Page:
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Vasectomy and prostate cancer risk: a historical synopsis of undulating false causality

Authors Nutt M, Reed Z, Kohler T

Received 20 February 2016

Accepted for publication 19 April 2016

Published 18 July 2016 Volume 2016:8 Pages 85—93

DOI https://doi.org/10.2147/RRU.S71325

Checked for plagiarism Yes

Review by Single-blind

Peer reviewers approved by Dr Colin Mak

Peer reviewer comments 5

Editor who approved publication: Dr Jan Colli


Max Nutt, Zachary Reed, Tobias S Köhler

Division of Urology, Southern Illinois University School of Medicine, Urology, Springfield, IL, USA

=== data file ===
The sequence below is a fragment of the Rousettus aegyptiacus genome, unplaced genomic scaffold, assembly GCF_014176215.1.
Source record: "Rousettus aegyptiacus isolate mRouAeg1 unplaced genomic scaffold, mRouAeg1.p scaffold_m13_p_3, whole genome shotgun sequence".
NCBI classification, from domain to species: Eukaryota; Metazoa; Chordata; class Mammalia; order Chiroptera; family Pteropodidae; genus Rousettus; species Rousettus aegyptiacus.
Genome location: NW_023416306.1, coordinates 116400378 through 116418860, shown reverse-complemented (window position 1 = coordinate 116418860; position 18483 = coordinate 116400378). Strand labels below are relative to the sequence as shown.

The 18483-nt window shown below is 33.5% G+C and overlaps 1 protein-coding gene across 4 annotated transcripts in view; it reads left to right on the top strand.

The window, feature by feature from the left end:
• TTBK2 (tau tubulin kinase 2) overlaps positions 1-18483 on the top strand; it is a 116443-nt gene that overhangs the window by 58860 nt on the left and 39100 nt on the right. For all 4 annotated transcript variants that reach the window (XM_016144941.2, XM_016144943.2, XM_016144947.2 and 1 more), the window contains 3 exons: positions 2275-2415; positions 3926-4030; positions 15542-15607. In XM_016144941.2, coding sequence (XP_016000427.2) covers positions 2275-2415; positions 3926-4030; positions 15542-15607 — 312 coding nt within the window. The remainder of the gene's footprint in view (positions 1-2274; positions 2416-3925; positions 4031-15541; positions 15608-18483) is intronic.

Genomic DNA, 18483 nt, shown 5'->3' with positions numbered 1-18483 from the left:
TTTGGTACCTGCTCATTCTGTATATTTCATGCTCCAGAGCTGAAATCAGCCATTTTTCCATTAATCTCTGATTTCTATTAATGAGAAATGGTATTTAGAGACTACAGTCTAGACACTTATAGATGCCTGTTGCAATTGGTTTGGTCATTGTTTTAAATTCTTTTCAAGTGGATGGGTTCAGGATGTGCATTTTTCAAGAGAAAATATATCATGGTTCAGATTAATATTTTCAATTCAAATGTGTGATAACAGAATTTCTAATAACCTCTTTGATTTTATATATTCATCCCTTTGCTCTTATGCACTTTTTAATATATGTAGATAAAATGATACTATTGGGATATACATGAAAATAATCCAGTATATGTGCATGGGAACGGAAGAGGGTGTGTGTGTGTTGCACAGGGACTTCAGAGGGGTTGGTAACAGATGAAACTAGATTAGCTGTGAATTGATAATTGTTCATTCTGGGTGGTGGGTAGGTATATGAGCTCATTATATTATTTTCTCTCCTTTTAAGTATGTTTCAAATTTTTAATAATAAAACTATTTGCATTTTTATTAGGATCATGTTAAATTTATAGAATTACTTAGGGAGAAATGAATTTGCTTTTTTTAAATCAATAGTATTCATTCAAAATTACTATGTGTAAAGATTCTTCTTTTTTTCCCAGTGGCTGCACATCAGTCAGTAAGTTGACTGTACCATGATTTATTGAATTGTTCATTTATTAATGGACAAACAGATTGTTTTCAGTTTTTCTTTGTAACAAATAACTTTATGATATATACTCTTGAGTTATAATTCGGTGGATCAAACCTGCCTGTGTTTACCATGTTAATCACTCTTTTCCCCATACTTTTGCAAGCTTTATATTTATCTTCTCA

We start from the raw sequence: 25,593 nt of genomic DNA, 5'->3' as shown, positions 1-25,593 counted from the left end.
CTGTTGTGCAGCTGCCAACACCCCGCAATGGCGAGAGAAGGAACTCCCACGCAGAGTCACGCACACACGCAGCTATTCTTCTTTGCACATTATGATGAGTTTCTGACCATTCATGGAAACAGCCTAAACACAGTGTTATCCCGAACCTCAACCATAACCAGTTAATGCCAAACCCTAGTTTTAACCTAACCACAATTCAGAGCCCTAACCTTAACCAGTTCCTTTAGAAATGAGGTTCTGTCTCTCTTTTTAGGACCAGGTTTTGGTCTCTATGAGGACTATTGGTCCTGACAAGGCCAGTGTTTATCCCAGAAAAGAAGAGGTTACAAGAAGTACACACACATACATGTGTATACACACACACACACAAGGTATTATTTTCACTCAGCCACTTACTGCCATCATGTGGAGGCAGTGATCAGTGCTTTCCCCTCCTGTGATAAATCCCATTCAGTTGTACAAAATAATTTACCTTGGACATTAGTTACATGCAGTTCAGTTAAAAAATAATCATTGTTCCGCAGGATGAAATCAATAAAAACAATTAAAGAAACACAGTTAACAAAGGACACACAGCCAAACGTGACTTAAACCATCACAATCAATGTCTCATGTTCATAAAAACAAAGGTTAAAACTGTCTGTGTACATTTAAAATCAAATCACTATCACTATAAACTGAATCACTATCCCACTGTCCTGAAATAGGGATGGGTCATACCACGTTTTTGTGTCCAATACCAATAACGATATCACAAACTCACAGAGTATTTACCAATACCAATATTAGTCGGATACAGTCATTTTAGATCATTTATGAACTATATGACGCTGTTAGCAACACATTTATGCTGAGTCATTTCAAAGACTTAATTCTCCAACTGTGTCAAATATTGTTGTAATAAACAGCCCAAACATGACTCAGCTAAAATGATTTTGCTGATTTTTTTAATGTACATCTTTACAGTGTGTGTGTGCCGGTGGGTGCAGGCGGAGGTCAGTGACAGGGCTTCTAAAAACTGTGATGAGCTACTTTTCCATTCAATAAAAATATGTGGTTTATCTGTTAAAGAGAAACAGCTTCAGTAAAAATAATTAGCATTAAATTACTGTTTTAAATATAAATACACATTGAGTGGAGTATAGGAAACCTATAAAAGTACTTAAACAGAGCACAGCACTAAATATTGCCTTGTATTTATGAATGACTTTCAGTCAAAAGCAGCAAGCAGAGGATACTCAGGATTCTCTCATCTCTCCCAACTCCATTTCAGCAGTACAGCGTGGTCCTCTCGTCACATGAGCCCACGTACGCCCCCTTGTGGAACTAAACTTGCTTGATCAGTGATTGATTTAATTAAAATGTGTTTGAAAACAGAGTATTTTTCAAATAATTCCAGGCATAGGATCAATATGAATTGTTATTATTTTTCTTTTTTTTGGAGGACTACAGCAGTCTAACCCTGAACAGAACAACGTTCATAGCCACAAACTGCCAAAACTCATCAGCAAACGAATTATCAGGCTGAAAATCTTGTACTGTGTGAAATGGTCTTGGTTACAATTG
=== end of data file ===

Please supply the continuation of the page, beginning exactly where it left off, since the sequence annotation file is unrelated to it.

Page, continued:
Abstract: The potential influence of vasectomy being a risk factor for the development of prostate cancer is not a new concept, with more than 30 publications addressing the topic. Given the global frequency of vasectomy and the prevalence of prostate cancer, this subject justifiably deserves scrutiny. Several articles have claimed that vasectomy puts men at risk for future development of prostate cancer. We explore articles that have shown the contrary (no link), explore the studies’ strengths and weaknesses, describe possible prostate cancer pathophysiologic mechanisms, and apply Bradford Hill criteria to help discern correlation with causation. The risk and interest of association of prostate cancer with vasectomy has waxed and waned over the last three decades. Based on our review, vasectomy remains a safe form of sterilization and does not increase prostate cancer risk.

Keywords: vasectomy, prostate cancer, pathophysiology

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